The area was re-graved from about 1916 onwards, and new graves were dug over the old mass grave areas, and headstones were constructed. It occurred to me that they would have still been very new when Johnny visited Abney Park in 1927. The area Johnny knew would have had new graves and the place must have looked so different and the well must had been razed and filled in. The only marker for Johnny would have been the “back wall” Church Street side. It is no surprise now that Johnny could not locate his mother’s grave in 1927.
The only original area left today may indeed be the water pipes coming from this round and the eroded area in exactly the spot where the un-graved area of M5 is shown on the map. It would stand to reason that even the curators of Abney Park would be unwilling to sell off the old well area, simply because it could have been unstable ground. The more I think about it, the more I am convinced that I have now found an area that I consider to be close to where Harriett was buried.
The tragedy of this story may be further explained by the fact that Johnny was very conflicted about his mother being buried in a pauper’s grave, far away in London. My mother, Johnny’s daughter Lavinia, believed that he had wanted to commission a headstone for Harriett in 1927, but when he found the area re-graved and totally different to what he had remembered as a young boy and later as a young man in 1907, he was unable to achieve this desire because he could not locate the area anymore.
The next few photos show some of the magnificent graves and also the non denominational Memorial Church, which is central to the entire cemetery.
Fuller family arrive in Southampton aboard the Rotorua, 27 July 1927
It must have been a wonderful 39th birthday for my grandmother, arriving in London that very day. Gran would never have travelled before to London, and it must have been a most exciting time. Perhaps it was here in London, for her birthday, that Grandpa John bought Gran her beautiful sable mink coat?
By 1927 Johnny Fuller, a theatre proprietor, was a man of considerable importance and wealth. He had transported his family across the world for a six month holiday, travelling first class aboard the Rotorua, they stayed at the Park Lane Hotel in London, the Ritz in Paris, and the Hotel le Provencal in Juan les Pins. Apart from his family, they had a retinue of others, namely his mother-in-law Lavinia Moar, and his daughter Phyllis Fuller from his first marriage, a nanny Josie and a chauffeur, and at some point during the tour his sister-in-law Ethel Moar joined the family group. The family later left London bound for Paris and then spent some time on the French Riviera. In Paris Lavinia Fuller purchased many pieces of antique furniture and collectables from French auction houses, to furnish what was to become their new home, Caerleon in Bellevue Hill.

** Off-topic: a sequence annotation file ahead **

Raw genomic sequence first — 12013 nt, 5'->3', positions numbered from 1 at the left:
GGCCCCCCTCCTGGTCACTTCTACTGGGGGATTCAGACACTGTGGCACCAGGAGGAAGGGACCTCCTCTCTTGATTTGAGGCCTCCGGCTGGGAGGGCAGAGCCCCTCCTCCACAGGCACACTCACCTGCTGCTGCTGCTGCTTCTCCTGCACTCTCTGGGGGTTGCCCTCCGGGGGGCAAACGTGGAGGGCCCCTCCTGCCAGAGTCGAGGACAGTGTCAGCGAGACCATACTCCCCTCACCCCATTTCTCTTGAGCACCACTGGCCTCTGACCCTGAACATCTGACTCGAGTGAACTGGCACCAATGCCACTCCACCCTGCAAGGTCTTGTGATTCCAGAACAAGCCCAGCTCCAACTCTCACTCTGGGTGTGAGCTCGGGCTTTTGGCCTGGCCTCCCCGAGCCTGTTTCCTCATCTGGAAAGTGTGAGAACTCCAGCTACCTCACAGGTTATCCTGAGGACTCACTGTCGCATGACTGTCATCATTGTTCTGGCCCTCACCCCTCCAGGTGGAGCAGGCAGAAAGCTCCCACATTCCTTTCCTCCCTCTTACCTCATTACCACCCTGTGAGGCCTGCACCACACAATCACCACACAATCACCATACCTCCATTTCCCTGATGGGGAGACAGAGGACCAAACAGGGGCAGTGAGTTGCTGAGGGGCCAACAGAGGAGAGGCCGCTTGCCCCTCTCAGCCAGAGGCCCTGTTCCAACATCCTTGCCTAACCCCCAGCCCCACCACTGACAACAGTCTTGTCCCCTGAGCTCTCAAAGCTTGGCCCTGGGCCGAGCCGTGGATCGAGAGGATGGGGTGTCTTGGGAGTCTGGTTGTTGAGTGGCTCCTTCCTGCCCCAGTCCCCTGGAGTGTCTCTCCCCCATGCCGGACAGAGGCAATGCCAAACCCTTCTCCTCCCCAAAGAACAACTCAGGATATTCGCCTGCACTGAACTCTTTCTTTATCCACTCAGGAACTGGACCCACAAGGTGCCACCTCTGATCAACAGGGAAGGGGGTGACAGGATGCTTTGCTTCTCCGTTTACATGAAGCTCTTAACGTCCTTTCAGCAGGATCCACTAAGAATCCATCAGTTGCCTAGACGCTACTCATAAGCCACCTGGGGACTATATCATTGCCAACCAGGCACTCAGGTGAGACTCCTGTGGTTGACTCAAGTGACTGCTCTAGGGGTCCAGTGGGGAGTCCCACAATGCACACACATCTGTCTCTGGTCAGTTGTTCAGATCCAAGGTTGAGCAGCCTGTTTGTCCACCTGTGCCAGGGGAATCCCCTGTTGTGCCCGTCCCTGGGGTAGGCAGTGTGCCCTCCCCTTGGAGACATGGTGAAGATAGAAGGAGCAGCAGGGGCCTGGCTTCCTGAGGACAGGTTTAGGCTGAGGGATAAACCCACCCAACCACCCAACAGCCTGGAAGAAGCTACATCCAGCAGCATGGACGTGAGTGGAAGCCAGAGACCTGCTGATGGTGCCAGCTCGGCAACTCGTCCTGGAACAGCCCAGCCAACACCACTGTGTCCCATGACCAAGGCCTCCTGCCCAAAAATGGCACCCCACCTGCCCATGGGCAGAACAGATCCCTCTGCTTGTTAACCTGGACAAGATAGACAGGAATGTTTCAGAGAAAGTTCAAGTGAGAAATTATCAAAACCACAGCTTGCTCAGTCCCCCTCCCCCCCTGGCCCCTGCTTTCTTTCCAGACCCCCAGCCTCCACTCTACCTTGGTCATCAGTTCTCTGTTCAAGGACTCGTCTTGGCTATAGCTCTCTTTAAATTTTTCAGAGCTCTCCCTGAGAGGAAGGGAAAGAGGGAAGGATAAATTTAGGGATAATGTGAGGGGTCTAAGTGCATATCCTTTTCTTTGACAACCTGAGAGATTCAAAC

My mother always told an hilarious story about one night at the Ritz in Paris. Auntie (Aunt Ethel Moar) had purchase some indoor fireworks, and she and Phyllis decided to let them off for the children. It was apparently a fabulous display, which went disastrously awry, when the curtains caught fire and the hotel had to be evacuated. Johnny Fuller had to pay for a total redecoration and refurbishment of their hotel suite, and probably compensation. It was not one of Aunties greatest ideas! It was possibly my mother’s birthday, 19 August, because mum always told us one of her best memories was turning six in Paris.
The Fullers on the Riviera, Sunday Times, 28 April 1928.
Johnny purchased a Rolls Royce in London, which was later shipped back to Sydney. Mum also told the story about being left in London with the nanny while her mum and dad and grandmother travelled to Cornwall in the Rolls Royce. What a grand spectacle it must have been travelling back to Cornwall where Lavinia Moar, Gran’s mother had grown up – the daughter of a tin miner from Kenwyn near Chacewater. I wonder if she found any of her Northey relations, and I wonder what they must have made of Gran, Great Gran and Grandpa? Undoubtedly Gran would have been wearing one of her favourite minks for these occasions! Scott Fuller still has a momento of the Cornwall trip, Johnny purchased this bronze lighthouse together with flashing light for his son John George.
This grand tour is all part of another family history chapter about the Fullers migration to New Zealand and Australia, and the establishment of a theatre conglomerate by Johnny Fuller, his father John and brother Ben, called Fuller’s Earth.